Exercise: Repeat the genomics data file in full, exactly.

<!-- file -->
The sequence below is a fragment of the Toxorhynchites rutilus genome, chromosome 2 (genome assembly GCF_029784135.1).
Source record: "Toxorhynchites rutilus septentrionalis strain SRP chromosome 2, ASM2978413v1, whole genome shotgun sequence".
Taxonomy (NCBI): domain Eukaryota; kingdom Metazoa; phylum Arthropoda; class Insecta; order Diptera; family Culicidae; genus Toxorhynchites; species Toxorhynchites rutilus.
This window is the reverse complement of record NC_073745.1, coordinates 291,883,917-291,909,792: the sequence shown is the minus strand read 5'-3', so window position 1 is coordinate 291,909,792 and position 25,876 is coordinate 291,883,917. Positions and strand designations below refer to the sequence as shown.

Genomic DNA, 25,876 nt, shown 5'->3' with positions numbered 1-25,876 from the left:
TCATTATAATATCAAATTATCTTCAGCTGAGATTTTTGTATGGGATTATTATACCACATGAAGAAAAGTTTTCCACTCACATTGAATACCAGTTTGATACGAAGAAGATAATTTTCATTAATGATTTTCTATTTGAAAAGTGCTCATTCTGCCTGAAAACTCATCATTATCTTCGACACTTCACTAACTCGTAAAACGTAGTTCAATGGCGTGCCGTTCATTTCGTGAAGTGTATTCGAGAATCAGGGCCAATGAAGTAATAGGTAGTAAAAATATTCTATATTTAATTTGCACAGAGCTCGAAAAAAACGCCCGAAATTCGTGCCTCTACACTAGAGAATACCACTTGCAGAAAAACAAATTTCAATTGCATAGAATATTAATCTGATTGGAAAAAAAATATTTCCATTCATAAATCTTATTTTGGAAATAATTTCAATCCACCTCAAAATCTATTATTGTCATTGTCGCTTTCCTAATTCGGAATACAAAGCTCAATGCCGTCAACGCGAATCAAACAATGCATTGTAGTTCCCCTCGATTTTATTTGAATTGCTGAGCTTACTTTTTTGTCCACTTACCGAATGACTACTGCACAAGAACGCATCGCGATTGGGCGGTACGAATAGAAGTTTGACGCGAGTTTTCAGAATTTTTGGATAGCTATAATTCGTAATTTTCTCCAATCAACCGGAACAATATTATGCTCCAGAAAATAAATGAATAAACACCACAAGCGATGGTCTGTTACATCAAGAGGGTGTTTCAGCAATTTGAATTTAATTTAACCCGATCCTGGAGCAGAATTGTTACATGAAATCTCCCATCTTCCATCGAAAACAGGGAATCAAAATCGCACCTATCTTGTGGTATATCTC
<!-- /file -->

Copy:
The sequence below is a fragment of the Toxorhynchites rutilus genome, chromosome 2 (genome assembly GCF_029784135.1).
Source record: "Toxorhynchites rutilus septentrionalis strain SRP chromosome 2, ASM2978413v1, whole genome shotgun sequence".
Taxonomy (NCBI): domain Eukaryota; kingdom Metazoa; phylum Arthropoda; class Insecta; order Diptera; family Culicidae; genus Toxorhynchites; species Toxorhynchites rutilus.
This window is the reverse complement of record NC_073745.1, coordinates 291,883,917-291,909,792: the sequence shown is the minus strand read 5'-3', so window position 1 is coordinate 291,909,792 and position 25,876 is coordinate 291,883,917. Positions and strand designations below refer to the sequence as shown.

Genomic DNA, 25,876 nt, shown 5'->3' with positions numbered 1-25,876 from the left:
TCATTATAATATCAAATTATCTTCAGCTGAGATTTTTGTATGGGATTATTATACCACATGAAGAAAAGTTTTCCACTCACATTGAATACCAGTTTGATACGAAGAAGATAATTTTCATTAATGATTTTCTATTTGAAAAGTGCTCATTCTGCCTGAAAACTCATCATTATCTTCGACACTTCACTAACTCGTAAAACGTAGTTCAATGGCGTGCCGTTCATTTCGTGAAGTGTATTCGAGAATCAGGGCCAATGAAGTAATAGGTAGTAAAAATATTCTATATTTAATTTGCACAGAGCTCGAAAAAAACGCCCGAAATTCGTGCCTCTACACTAGAGAATACCACTTGCAGAAAAACAAATTTCAATTGCATAGAATATTAATCTGATTGGAAAAAAAATATTTCCATTCATAAATCTTATTTTGGAAATAATTTCAATCCACCTCAAAATCTATTATTGTCATTGTCGCTTTCCTAATTCGGAATACAAAGCTCAATGCCGTCAACGCGAATCAAACAATGCATTGTAGTTCCCCTCGATTTTATTTGAATTGCTGAGCTTACTTTTTTGTCCACTTACCGAATGACTACTGCACAAGAACGCATCGCGATTGGGCGGTACGAATAGAAGTTTGACGCGAGTTTTCAGAATTTTTGGATAGCTATAATTCGTAATTTTCTCCAATCAACCGGAACAATATTATGCTCCAGAAAATAAATGAATAAACACCACAAGCGATGGTCTGTTACATCAAGAGGGTGTTTCAGCAATTTGAATTTAATTTAACCCGATCCTGGAGCAGAATTGTTACATGAAATCTCCCATCTTCCATCGAAAACAGGGAATCAAAATCGCACCTATCTTGTGGTATATCTC